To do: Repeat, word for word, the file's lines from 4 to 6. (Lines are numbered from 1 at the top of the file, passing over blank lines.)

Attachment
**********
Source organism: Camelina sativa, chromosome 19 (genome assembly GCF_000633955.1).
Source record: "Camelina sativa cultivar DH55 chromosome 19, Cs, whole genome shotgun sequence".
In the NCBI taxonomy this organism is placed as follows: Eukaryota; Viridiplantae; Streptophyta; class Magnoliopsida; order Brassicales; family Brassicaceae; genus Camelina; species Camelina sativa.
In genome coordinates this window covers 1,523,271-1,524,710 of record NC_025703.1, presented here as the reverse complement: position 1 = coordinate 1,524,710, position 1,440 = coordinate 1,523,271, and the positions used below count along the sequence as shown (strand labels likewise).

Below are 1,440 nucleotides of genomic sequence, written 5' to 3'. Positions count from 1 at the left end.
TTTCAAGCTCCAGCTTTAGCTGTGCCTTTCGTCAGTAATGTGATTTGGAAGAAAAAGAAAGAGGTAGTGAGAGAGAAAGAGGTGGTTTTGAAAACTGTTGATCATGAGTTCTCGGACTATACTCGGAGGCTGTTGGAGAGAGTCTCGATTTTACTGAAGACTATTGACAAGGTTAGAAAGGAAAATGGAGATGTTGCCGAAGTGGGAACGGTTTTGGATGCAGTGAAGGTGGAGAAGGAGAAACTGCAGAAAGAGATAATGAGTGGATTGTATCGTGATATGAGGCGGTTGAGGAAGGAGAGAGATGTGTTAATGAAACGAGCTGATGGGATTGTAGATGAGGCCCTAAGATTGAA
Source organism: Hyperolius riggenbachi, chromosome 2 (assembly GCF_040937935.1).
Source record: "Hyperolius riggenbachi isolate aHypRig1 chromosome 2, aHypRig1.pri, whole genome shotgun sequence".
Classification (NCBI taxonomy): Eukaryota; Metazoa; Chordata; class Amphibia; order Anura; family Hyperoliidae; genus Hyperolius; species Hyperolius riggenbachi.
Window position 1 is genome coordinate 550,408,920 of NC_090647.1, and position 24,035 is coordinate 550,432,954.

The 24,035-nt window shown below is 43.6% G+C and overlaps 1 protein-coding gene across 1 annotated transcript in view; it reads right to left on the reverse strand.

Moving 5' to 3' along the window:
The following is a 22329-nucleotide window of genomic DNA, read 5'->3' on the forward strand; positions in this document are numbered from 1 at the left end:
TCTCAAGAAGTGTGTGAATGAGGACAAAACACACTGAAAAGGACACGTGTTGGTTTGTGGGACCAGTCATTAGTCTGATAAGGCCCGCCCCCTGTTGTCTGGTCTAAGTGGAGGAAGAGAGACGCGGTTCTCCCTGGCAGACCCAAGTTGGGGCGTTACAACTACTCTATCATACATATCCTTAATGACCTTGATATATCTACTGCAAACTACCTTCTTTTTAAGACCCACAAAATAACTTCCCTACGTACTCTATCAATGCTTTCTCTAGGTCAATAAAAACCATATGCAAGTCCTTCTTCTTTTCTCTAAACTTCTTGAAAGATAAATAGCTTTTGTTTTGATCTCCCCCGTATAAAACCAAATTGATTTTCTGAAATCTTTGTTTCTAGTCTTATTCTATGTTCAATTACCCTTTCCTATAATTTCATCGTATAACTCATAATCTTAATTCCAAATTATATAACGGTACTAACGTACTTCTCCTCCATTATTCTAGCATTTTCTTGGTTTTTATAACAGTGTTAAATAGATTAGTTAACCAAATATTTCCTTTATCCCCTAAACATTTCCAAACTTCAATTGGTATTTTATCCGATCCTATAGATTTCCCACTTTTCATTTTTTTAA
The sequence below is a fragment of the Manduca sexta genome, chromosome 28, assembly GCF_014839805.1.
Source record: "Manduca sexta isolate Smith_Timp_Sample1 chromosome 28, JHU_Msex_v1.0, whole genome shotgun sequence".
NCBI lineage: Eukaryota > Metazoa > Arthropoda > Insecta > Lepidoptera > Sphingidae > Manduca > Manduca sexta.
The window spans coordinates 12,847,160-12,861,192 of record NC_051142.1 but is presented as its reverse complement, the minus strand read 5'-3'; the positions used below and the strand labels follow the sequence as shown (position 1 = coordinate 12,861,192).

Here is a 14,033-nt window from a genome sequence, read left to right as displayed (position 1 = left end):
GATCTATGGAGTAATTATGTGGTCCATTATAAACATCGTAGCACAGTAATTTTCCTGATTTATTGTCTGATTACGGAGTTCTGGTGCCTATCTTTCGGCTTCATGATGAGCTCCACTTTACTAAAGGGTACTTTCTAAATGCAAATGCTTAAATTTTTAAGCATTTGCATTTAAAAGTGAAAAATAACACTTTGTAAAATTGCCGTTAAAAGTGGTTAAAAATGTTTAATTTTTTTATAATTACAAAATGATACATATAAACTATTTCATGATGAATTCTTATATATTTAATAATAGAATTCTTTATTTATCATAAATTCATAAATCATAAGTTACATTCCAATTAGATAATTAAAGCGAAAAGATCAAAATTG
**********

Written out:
In genome coordinates this window covers 1,523,271-1,524,710 of record NC_025703.1, presented here as the reverse complement: position 1 = coordinate 1,524,710, position 1,440 = coordinate 1,523,271, and the positions used below count along the sequence as shown (strand labels likewise).

Below are 1,440 nucleotides of genomic sequence, written 5' to 3'. Positions count from 1 at the left end.
TTTCAAGCTCCAGCTTTAGCTGTGCCTTTCGTCAGTAATGTGATTTGGAAGAAAAAGAAAGAGGTAGTGAGAGAGAAAGAGGTGGTTTTGAAAACTGTTGATCATGAGTTCTCGGACTATACTCGGAGGCTGTTGGAGAGAGTCTCGATTTTACTGAAGACTATTGACAAGGTTAGAAAGGAAAATGGAGATGTTGCCGAAGTGGGAACGGTTTTGGATGCAGTGAAGGTGGAGAAGGAGAAACTGCAGAAAGAGATAATGAGTGGATTGTATCGTGATATGAGGCGGTTGAGGAAGGAGAGAGATGTGTTAATGAAACGAGCTGATGGGATTGTAGATGAGGCCCTAAGATTGAA